The Texas Almanac, for 1860, with Statistics, Historical and Biographical Sketches, &c., Relating to Texas. Page: 85
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HISTORY OF TEXAS. D
and sent an express to Goliad for a reinforcement. Lieut.-Col. Ward, with one
hundred and twenty men, of which i was one of the number, was directed by
Col. Fannin to suppor, Captain King at the Mission. This was on the twelfth
March, and the next day Lieut.-Col. Ward's command reached the Mission,
at which a large Catholic church built of stone, made a very good fort in
which we took protection. The Mexican cavalry that reconnoitered the Mission
and tried to attack it, was estimated at two hundred, and on the night of the
nineteenth, a party of fourteen men under Capt. Micknor, surprised their camp,
a mile from the Mission, killing eight of them and putting the rest to flight.
Among the slain was recognized a Mexican Lieutenant who had been with Col.
Fannin at Goliad, pretending to have joined the Texians with eighteen men.
On the morning oZ the sixteenth; Lieut.-Col. Ware and Capt. King differed as
to who should command at the Mission, the latter claiming it by being there
first. A large majority of the troops declared they would serve under Lieut.-
Col. Ward only, which induced Capt. King with his original company of twen-
ty-eight men to withdraw, and was followed by eighteen of Lieut.-Col. Ward's
command, who had been detailed from Capt. Bradford's company at Goliad,
leaving Col. Ward one hundred and seven men. About ten o'clock in the morn-
ing, a party of fifteen with myself, was sent to a river about two hundred yards
off, with oxen and cart, to bring two barrels of water' into the fort. We had
just filled the vessels and were leaving the river when we were fired upon from
an open prairie on the other side, by Gen. Urrea's army of eleven hundred
men, about half a mile distant. We made all possible speed for the fort, hold-
ing on to the water, except about half a barrel, which was-let out by one of the
bullets piercing the head. The enemy kept firing as they crossed the river, and
marched within fifty paces of the church, when Col. Ward ordered his men to
fire, which drove the Mexicans back and left the ground pretty well spotted
with their dead and wounded. They made four regular charges, both cavalry
and infantry, about half of each, and were as often repulsed with great slaughter.
At four o'clock in the afternoon they retreated, leaving between four and
five hundred of their dead upon the field. Col. Ward had only three of his
men wounded, one of them an Irishman who resided at the Mission. When the
attack was-made in the morning, Col. W. sent an express (James Humphrey, of
Columbus, Ga.) to Col. F. at Goliad; and orders were received at ten o'clock at
night, to abandon the church, take a north-east course for Victoria, on the
Guadalupe, twenty-five miles beyond Goliad, where Col. Fannin would join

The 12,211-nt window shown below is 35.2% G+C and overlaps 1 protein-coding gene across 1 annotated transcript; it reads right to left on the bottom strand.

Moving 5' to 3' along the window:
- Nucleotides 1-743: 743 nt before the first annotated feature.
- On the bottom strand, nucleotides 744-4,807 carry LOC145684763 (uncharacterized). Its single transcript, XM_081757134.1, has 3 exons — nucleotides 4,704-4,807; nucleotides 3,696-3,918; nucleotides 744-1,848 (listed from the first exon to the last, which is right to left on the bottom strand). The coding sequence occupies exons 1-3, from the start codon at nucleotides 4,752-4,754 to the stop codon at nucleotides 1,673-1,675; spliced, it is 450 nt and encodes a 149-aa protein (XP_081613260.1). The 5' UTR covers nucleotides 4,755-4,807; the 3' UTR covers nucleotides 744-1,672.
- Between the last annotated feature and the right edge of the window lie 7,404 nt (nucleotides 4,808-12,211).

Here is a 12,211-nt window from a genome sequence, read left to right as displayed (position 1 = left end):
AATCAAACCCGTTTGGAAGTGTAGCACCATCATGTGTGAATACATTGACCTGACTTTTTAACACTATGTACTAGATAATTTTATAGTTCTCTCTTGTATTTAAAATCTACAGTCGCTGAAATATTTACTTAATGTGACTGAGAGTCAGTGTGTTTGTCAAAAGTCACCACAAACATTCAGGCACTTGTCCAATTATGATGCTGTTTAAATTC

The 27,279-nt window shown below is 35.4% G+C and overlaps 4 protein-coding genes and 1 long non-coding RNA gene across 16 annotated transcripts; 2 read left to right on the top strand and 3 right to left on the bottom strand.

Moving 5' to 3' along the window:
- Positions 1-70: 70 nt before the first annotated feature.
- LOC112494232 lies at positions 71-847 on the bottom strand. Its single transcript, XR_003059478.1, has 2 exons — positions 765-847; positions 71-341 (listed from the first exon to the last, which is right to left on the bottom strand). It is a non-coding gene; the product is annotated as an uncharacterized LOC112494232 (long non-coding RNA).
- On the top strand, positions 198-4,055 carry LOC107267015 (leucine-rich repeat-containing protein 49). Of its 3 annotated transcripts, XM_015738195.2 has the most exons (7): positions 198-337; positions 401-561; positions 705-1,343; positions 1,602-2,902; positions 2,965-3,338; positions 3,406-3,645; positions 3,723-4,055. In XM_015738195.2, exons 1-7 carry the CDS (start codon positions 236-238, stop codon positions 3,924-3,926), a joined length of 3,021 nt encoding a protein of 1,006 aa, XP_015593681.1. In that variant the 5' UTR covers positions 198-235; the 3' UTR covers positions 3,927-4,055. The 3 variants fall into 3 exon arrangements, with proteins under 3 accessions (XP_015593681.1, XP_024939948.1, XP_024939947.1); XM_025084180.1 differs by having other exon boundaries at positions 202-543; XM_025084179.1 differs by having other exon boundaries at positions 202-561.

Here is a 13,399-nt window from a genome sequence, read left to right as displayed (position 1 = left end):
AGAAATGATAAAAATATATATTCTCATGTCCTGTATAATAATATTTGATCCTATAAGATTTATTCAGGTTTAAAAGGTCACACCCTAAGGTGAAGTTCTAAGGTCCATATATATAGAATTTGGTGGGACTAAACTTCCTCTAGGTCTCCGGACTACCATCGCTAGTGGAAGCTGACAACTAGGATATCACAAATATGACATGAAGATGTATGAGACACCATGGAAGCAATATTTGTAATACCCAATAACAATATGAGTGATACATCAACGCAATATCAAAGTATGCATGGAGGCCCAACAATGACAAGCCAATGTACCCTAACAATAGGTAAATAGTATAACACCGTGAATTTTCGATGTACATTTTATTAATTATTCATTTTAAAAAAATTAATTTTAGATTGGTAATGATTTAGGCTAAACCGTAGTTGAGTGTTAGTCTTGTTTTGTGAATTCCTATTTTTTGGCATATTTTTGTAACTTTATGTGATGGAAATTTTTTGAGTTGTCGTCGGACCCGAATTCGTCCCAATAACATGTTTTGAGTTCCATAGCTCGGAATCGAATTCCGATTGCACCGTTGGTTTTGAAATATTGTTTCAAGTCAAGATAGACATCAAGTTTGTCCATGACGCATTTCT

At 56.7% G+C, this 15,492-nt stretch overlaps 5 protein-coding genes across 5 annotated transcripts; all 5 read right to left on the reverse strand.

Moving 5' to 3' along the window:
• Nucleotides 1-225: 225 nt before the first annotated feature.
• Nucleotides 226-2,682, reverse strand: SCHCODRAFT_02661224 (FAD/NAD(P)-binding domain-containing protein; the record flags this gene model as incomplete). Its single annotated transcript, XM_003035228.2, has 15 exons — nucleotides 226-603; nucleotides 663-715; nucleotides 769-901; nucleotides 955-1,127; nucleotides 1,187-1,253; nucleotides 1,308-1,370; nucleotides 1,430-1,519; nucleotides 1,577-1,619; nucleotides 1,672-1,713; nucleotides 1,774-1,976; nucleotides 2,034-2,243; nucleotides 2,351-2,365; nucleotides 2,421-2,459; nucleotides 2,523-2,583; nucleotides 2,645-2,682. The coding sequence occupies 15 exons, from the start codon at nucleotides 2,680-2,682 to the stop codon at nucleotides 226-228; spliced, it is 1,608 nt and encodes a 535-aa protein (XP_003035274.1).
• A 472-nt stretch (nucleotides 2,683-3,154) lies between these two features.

him. About twelve o'clock at night we left the fort silently, formed five deep,
marched without a guide in the open prairie, and were only eight miles from
the Mission at day-light. For two days we had nothing to eat, and on the third
we killed some cattle near the San Antonio, which revived us a good deal. On
the twenty-first of March we reached Victoria, and had advanced-within one
hundred yards of the town, expecting to find Col. Fannin and his men there,
when to our utter dismay it was in possession of the enemy, who fired upon and
caused us to retreat to the swamp. Col. Fannin had set out to meet us in due
time, but his whole command was taken prisoners by a large force within six
miles of Goliad, and carried back to the fort. We had expended all our ammu-
nition at the battle of the Mission, and very few of our men had a single car-
tridge i In this dilemma we marched. a night for Dimmit's Point on the La
Bacca river, near Matagorda bay; where supplies were landed for the Texan
Next day, twenty-second March, we halted to rest and conceal ourselves
within two miles of our destination, sent two men to the Point to see who was
in possession and await their return. The remnant of the Mexican army that
attacked the Mission, and was hovering over this quarter under Gen Urrea, took
the two men prisoners and surrounded us. The two men came within speaking
distance of us, stated our situation and the power of the enemy, and desired
Colonel:Ward to see Gen. Urrea upon the terms of surrender: upon which Col.
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The Galveston News. The Texas Almanac, for 1860, with Statistics, Historical and Biographical Sketches, &c., Relating to Texas., book, 1860~; (texashistory.unt.edu/ark:/67531/metapth123766/m1/87/: accessed May 23, 2018), University of North Texas Libraries, The Portal to Texas History, texashistory.unt.edu; crediting Texas State Historical Association.